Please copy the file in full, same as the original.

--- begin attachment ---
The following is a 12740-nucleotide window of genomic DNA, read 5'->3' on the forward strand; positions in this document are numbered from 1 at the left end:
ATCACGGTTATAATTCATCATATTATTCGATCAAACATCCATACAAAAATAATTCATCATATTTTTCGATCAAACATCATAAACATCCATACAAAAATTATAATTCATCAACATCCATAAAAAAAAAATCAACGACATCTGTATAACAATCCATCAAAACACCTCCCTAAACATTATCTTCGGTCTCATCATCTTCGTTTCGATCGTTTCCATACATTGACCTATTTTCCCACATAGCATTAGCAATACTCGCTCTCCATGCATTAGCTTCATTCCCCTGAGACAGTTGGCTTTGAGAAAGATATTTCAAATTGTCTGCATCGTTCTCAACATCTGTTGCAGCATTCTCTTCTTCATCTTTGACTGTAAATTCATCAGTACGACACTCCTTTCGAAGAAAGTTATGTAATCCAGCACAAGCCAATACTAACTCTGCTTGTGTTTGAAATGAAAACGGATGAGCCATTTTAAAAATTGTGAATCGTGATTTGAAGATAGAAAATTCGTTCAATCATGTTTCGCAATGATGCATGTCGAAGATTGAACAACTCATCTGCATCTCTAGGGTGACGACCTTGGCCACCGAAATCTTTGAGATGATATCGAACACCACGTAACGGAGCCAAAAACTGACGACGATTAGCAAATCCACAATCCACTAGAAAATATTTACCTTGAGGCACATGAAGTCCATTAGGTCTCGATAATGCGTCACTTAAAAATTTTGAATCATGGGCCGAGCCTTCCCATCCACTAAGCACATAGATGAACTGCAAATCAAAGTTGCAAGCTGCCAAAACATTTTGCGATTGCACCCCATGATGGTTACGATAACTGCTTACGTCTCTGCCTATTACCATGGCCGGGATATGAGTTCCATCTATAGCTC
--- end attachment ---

The following is a 12740-nucleotide window of genomic DNA, read 5'->3' on the forward strand; positions in this document are numbered from 1 at the left end:
ATCACGGTTATAATTCATCATATTATTCGATCAAACATCCATACAAAAATAATTCATCATATTTTTCGATCAAACATCATAAACATCCATACAAAAATTATAATTCATCAACATCCATAAAAAAAAAATCAACGACATCTGTATAACAATCCATCAAAACACCTCCCTAAACATTATCTTCGGTCTCATCATCTTCGTTTCGATCGTTTCCATACATTGACCTATTTTCCCACATAGCATTAGCAATACTCGCTCTCCATGCATTAGCTTCATTCCCCTGAGACAGTTGGCTTTGAGAAAGATATTTCAAATTGTCTGCATCGTTCTCAACATCTGTTGCAGCATTCTCTTCTTCATCTTTGACTGTAAATTCATCAGTACGACACTCCTTTCGAAGAAAGTTATGTAATCCAGCACAAGCCAATACTAACTCTGCTTGTGTTTGAAATGAAAACGGATGAGCCATTTTAAAAATTGTGAATCGTGATTTGAAGATAGAAAATTCGTTCAATCATGTTTCGCAATGATGCATGTCGAAGATTGAACAACTCATCTGCATCTCTAGGGTGACGACCTTGGCCACCGAAATCTTTGAGATGATATCGAACACCACGTAACGGAGCCAAAAACTGACGACGATTAGCAAATCCACAATCCACTAGAAAATATTTACCTTGAGGCACATGAAGTCCATTAGGTCTCGATAATGCGTCACTTAAAAATTTTGAATCATGGGCCGAGCCTTCCCATCCACTAAGCACATAGATGAACTGCAAATCAAAGTTGCAAGCTGCCAAAACATTTTGCGATTGCACCCCATGATGGTTACGATAACTGCTTACGTCTCTGCCTATTACCATGGCCGGGATATGAGTTCCATCTATAGCTC